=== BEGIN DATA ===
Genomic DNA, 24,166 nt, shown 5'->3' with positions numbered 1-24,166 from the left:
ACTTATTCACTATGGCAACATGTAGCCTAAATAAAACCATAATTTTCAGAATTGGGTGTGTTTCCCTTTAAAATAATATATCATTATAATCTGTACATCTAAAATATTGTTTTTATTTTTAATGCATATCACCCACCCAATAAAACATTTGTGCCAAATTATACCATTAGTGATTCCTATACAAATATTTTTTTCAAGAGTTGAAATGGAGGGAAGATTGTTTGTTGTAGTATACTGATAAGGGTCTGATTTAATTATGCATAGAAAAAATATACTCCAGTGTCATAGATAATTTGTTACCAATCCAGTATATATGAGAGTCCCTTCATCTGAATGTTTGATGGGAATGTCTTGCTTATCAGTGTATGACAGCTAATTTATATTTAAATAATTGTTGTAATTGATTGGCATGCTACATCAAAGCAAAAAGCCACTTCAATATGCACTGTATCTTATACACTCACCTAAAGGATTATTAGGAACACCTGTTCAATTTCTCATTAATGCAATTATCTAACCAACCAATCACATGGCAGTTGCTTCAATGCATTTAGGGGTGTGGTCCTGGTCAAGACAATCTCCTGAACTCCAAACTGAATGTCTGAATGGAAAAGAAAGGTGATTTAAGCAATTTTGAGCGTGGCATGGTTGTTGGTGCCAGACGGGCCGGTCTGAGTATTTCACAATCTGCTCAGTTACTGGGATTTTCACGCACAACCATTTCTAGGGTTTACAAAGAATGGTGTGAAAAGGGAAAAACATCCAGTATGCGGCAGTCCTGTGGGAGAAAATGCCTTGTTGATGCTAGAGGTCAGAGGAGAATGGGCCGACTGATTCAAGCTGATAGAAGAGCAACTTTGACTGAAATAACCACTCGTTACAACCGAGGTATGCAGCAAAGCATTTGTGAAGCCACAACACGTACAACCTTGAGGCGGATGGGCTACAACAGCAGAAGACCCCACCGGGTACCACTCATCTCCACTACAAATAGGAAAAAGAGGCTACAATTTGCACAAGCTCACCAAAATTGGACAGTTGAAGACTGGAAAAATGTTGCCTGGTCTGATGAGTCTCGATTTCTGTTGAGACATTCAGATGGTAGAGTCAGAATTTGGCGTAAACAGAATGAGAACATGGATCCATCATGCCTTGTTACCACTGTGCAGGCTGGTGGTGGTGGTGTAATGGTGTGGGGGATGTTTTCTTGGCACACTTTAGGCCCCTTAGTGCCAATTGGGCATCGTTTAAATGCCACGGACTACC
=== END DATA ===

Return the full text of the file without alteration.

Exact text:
Genomic DNA, 24,166 nt, shown 5'->3' with positions numbered 1-24,166 from the left:
ACTTATTCACTATGGCAACATGTAGCCTAAATAAAACCATAATTTTCAGAATTGGGTGTGTTTCCCTTTAAAATAATATATCATTATAATCTGTACATCTAAAATATTGTTTTTATTTTTAATGCATATCACCCACCCAATAAAACATTTGTGCCAAATTATACCATTAGTGATTCCTATACAAATATTTTTTTCAAGAGTTGAAATGGAGGGAAGATTGTTTGTTGTAGTATACTGATAAGGGTCTGATTTAATTATGCATAGAAAAAATATACTCCAGTGTCATAGATAATTTGTTACCAATCCAGTATATATGAGAGTCCCTTCATCTGAATGTTTGATGGGAATGTCTTGCTTATCAGTGTATGACAGCTAATTTATATTTAAATAATTGTTGTAATTGATTGGCATGCTACATCAAAGCAAAAAGCCACTTCAATATGCACTGTATCTTATACACTCACCTAAAGGATTATTAGGAACACCTGTTCAATTTCTCATTAATGCAATTATCTAACCAACCAATCACATGGCAGTTGCTTCAATGCATTTAGGGGTGTGGTCCTGGTCAAGACAATCTCCTGAACTCCAAACTGAATGTCTGAATGGAAAAGAAAGGTGATTTAAGCAATTTTGAGCGTGGCATGGTTGTTGGTGCCAGACGGGCCGGTCTGAGTATTTCACAATCTGCTCAGTTACTGGGATTTTCACGCACAACCATTTCTAGGGTTTACAAAGAATGGTGTGAAAAGGGAAAAACATCCAGTATGCGGCAGTCCTGTGGGAGAAAATGCCTTGTTGATGCTAGAGGTCAGAGGAGAATGGGCCGACTGATTCAAGCTGATAGAAGAGCAACTTTGACTGAAATAACCACTCGTTACAACCGAGGTATGCAGCAAAGCATTTGTGAAGCCACAACACGTACAACCTTGAGGCGGATGGGCTACAACAGCAGAAGACCCCACCGGGTACCACTCATCTCCACTACAAATAGGAAAAAGAGGCTACAATTTGCACAAGCTCACCAAAATTGGACAGTTGAAGACTGGAAAAATGTTGCCTGGTCTGATGAGTCTCGATTTCTGTTGAGACATTCAGATGGTAGAGTCAGAATTTGGCGTAAACAGAATGAGAACATGGATCCATCATGCCTTGTTACCACTGTGCAGGCTGGTGGTGGTGGTGTAATGGTGTGGGGGATGTTTTCTTGGCACACTTTAGGCCCCTTAGTGCCAATTGGGCATCGTTTAAATGCCACGGACTACC